Central Maine Power (CMP) Corridor

Majority of Mainers Oppose CMP’s Corridor

The vast majority of Maine voters are firmly opposed to CMP proposal, according to a statewide poll. The opposition from Mainers is widespread and growing, especially in Western Maine where the transmission line would be located.

In a stunning rebuke to CMP’s proposal, 23 towns have voted to oppose or rescind their support for the project.
Two major unions and the Sportsman’s Alliance of Maine are also opposed to the project.
The Maine State Federation of Firefighters has expressed concern about the risk of fires.
In September, 2019, Maine people opposed to the project announced they have a launched a citizen’s initiative campaign for the November 2020 ballot that would overturn a decision by the Maine Public Utilities Commission (PUC) to approve the project.
The following towns have rescinded their support or come out in opposition to the proposed CMP transmission line:

Alna (rescinded letter of support)
Anson (town residents voted (98-12) to oppose the project)
Caratunk (rescinded letter of support)
Chesterville (town residents voted to oppose the project)
Dennistown (wrote letter in opposition to project)
Durham (rescinded letter of support and town residents voted to oppose by 190-8 vote)
Embden (Select Board rescinded support)
Eustis (town residents voted to oppose the project by a vote of 103-4)
Farmington (town residents voted to rescind support and oppose the project)
Greenville (town residents voted (290-58) to oppose the project)
Industry (Select Board and town residents rescind support and oppose the project)
Jackman (town residents voted to oppose)
Jay (town residents voted to oppose)
Livermore Falls (town residents voted (43-5) to oppose)
Moose River (town residents voted to oppose)
Moscow (town residents voted (35-9) to oppose)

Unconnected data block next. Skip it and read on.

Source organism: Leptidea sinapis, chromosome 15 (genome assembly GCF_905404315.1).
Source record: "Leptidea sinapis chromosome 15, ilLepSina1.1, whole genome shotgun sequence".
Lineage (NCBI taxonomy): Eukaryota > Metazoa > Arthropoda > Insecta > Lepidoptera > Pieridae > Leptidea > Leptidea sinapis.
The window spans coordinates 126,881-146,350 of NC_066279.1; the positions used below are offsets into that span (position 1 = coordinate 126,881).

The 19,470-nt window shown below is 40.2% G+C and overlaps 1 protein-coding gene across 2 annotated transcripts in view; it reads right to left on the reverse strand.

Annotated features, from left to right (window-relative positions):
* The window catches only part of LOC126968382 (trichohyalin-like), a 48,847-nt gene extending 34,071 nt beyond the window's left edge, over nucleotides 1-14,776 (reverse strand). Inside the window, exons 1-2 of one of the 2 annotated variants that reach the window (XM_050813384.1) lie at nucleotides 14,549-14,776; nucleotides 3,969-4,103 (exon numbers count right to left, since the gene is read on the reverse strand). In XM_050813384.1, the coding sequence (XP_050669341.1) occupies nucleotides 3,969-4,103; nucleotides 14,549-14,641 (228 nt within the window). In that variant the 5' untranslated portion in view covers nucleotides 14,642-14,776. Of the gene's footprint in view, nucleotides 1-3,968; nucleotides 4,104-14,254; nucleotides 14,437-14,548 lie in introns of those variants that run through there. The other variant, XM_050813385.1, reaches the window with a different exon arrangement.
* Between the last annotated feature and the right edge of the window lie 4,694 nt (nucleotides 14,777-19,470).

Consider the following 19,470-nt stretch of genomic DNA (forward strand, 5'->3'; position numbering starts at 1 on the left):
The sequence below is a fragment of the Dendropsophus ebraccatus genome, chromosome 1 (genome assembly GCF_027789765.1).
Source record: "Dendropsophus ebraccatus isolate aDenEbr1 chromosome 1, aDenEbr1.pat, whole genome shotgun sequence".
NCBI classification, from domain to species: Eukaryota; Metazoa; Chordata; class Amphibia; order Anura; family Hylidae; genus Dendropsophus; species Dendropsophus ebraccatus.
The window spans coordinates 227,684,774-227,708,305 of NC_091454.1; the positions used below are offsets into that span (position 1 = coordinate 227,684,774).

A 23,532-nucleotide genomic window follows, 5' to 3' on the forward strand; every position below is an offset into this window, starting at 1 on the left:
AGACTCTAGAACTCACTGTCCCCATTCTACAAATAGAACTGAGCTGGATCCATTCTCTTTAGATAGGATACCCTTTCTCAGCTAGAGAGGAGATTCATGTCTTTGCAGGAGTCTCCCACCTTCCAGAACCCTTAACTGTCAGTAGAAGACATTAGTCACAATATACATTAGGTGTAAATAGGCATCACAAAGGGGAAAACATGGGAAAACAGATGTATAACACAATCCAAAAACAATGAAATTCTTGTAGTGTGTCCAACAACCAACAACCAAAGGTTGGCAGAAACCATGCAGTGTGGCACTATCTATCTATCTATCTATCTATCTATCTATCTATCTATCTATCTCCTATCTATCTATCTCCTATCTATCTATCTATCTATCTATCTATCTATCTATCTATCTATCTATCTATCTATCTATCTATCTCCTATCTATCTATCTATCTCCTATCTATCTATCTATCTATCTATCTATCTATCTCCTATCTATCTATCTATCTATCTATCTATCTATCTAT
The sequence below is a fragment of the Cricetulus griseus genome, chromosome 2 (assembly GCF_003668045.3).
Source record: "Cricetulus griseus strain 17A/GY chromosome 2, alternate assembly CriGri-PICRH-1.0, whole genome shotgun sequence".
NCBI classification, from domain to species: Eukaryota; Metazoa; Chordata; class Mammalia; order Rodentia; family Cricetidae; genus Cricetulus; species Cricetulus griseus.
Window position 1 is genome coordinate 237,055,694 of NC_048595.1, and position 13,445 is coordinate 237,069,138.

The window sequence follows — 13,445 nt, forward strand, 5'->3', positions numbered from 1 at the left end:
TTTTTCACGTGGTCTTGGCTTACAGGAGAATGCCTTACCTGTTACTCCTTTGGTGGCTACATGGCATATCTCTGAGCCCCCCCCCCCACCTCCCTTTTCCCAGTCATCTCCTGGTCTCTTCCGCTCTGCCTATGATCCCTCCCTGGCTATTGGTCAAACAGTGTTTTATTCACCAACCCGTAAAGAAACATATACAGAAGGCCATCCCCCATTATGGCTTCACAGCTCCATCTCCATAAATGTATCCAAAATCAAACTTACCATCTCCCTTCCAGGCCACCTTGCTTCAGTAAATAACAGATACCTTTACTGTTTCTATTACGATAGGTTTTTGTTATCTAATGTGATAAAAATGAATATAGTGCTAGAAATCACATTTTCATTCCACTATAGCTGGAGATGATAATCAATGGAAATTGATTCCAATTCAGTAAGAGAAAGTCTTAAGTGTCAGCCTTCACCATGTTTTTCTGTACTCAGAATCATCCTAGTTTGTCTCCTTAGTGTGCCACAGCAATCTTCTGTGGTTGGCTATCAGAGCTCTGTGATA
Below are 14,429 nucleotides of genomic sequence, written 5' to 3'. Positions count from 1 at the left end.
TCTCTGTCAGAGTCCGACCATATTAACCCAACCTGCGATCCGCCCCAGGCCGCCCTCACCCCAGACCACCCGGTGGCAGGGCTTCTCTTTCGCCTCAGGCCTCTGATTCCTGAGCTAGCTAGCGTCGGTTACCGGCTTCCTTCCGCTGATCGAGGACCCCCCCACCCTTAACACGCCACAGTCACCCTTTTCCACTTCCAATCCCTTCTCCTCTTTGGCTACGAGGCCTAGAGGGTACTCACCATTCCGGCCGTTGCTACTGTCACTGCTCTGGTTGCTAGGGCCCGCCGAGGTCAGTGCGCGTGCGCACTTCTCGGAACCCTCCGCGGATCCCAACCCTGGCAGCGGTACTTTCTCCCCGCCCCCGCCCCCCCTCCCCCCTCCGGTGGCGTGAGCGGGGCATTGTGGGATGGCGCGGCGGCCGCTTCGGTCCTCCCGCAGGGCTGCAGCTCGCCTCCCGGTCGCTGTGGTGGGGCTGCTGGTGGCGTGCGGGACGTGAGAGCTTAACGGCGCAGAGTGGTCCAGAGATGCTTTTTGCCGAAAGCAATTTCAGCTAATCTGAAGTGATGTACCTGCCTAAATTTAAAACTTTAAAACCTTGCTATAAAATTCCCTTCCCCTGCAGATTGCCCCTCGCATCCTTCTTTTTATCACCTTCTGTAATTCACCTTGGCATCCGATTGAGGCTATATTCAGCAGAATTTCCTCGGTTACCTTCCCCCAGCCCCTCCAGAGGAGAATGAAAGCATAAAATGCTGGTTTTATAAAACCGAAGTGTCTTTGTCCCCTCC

New Sharon (town residents voted (82-4) to oppose the project)
Pownal (rescinded letter of support and town voted (76-27) to oppose project)
Rome (town residents voted (27-2) to oppose project)
Starks (town residents rejected motion to support project)
The Forks (town residents voted to oppose)
West Forks (town residents voted to oppose)
Wilton (town residents voted (162-1) to rescind support and oppose the project)
Wiscasset (rescinded letter of support)
Woolwich (town residents voted to rescind support (611-158) and to formally oppose (585-176)

Why the CMP Corridor is Bad for Maine’s Forests and Wildlife

CMP’s proposal would cut 53 miles of new transmission line through undeveloped parts of Maine’s North Woods. The damage would fragment the largest contiguous temperate forest in North America and perhaps the world.

This destruction would clear trees and plants through 263 wetlands, across 115 streams, and near remote Beattie Pond.
It would harm Maine’s deer herd by blocking access to deer winter shelter and feeding areas.
It would cut right through the heart of Maine’s brook trout habitat, including areas where public agencies and private citizens have spent millions to protect brook trout.
Why the CMP Transmission Line is Bad for Our Climate

CMP’s proposal is not about climate. It’s about making CMP more money. It’s a shell game to sell existing hydropower to Massachusetts because they’ve agreed to pay more for it.

CMP’s line would do nothing to reduce climate-changing pollution because there is no assurance it will result in new renewable energy being created.

Back To Top
Got questions? Call or text now!